BACKGROUND: It has been shown that platelet transfusion carries a higher incidence of transfusion-related adverse events than any other blood components, and prolonged platelet storage is associated with more transfusion reactions, most of which are considered to be inflammatory responses. However, the role of complement, which has very important proinflammatory activities, in the pathogenesis of platelet-related adverse events has not been fully understood. STUDY DESIGN AND METHODS: Three units of platelets collected by apheresis were stored on a platelet rotator with the temperature controlled between 22 and 24°C. Plasma samples were obtained using a sterile technique on Days 2 through 7. Complement components were assayed to evaluate the activation of complement activation and included C4d (classical pathway), Factor Bb (alternative pathway), C3a (common pathway), C5a (terminal pathway), and C5b-9 (terminal pathway). RESULTS: Both C4d and C3a were elevated on the first day of testing (Day 2) compared with the established normal ranges and continued to increase over time in storage. In contrast, Factor Bb levels remained stable and were within the normal range over time. Over a span of 7 days in storage, the terminal complement factors C5a and C5b-9 were also significantly increased, although the magnitude of increases was not as striking as those in C4d and C3a levels. CONCLUSION: Our results demonstrate that substantial complement activation occurs in platelets under standard storage conditions, and this activation increases with the duration of storage. After transfusion, these activated complement components might result in accelerated complement activation in recipients, leading to transfusion-related adverse events.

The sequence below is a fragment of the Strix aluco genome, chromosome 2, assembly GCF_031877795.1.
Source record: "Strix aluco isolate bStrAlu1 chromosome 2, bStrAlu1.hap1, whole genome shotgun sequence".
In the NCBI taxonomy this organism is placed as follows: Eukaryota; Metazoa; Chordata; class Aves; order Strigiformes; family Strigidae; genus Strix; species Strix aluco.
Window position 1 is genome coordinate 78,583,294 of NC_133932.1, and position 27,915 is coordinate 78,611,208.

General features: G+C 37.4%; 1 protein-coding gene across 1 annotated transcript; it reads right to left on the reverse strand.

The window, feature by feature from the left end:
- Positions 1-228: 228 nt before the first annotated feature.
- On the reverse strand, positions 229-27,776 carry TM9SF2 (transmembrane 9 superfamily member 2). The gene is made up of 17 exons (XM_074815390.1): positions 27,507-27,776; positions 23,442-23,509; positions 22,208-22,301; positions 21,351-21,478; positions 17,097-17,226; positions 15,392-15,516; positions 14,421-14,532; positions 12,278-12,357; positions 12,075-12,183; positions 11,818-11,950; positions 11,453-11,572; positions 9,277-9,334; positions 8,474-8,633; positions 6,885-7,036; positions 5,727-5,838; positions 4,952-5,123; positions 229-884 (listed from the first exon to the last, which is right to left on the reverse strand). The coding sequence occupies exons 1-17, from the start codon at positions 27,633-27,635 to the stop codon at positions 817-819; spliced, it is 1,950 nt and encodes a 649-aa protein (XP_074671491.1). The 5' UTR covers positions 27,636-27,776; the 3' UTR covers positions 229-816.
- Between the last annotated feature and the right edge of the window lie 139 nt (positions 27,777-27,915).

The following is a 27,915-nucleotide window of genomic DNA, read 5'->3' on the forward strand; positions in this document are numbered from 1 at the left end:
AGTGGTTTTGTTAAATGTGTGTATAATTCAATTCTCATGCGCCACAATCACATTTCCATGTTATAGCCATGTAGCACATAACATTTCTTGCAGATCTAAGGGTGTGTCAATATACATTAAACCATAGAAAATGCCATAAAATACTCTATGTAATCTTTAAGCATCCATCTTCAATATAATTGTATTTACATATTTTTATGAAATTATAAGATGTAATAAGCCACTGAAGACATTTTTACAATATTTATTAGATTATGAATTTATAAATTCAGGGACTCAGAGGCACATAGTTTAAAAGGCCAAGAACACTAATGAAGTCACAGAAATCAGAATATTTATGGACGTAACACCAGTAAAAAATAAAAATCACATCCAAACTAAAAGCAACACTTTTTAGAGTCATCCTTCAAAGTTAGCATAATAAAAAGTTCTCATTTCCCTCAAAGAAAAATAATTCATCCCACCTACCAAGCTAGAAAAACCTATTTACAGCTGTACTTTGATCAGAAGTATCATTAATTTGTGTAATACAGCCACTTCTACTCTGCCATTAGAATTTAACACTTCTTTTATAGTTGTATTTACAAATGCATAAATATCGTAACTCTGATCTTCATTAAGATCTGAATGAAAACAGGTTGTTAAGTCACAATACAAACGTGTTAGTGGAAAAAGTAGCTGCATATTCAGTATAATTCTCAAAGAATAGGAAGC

ASJC Scopus subject areas
- Immunology and Allergy